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Tina Fear, Nancy Carlton, Frances Heywood, Misa Izuhara, Jenny Pannell and Robin Means
Issues raised here are drawn from the findings of a housing investigation that explored harassment and abuse of older tenants in the private rented sector. The project…
Issues raised here are drawn from the findings of a housing investigation that explored harassment and abuse of older tenants in the private rented sector. The project examined older people's experiences and raised important links between health and housing. The article highlights financial abuse directed towards these older people and examines implications for professionals and agencies.
The purpose of this paper is to build upon existing knowledge of personalisation through an improved understanding of how the use of personalised social care services can…
The purpose of this paper is to build upon existing knowledge of personalisation through an improved understanding of how the use of personalised social care services can support older people’s sense of self. It contains perspectives that are helpful to the development of personalisation policy and practice and to the future commissioning of social care services.
The research involved a qualitative study with eight participants in two local authority areas in England. A series of three in-depth interviews conducted with each participant over a four to six week period explored their experience of using (in one case refusing) a direct payment to meet their social care needs. Ethical approval was obtained prior to the start of fieldwork via the research ethics committee of the author’s home university.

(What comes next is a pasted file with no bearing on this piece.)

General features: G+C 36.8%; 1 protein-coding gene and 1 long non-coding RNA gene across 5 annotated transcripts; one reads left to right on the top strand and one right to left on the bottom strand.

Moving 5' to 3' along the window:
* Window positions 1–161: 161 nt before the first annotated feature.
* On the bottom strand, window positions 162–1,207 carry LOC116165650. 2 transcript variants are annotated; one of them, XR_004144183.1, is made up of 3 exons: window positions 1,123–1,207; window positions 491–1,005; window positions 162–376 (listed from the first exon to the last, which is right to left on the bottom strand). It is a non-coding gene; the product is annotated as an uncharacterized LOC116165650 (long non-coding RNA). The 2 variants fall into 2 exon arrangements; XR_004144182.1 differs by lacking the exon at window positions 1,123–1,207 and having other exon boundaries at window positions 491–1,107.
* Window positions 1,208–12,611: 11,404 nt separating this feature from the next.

Two inter-related themes emerge as findings of the research. First, that the locus of personalisation resides within the interpersonal dynamics of helping relationships; participants experienced personalisation when carers helped to meet needs in ways that validated their narrative of self. Second, whilst the experience of personalisation is not strongly related to consumer choice, it is important that older people are able to exercise control over and within helping relationships.
This is a small scale qualitative study conducted with only eight participants. Whilst it offers valid insights into what constitutes personalisation and the processes by which it was achieved for the participants, caution is required in applying the findings more generally. With the exception of one case, the study is focused exclusively on first person accounts of older people. Future studies might usefully be designed to incorporate the accounts of other involved parties such as family members and paid carers.
The paper provides an alternative way of approaching personalisation of social care services for older people by exploring it in terms of its impact on self. It identifies the development of accommodations of “special requirements of Self” in helping relationships as a key mechanism of personalisation. This offers a balance to the current focus on consumer choice and control through the development of market like mechanisms.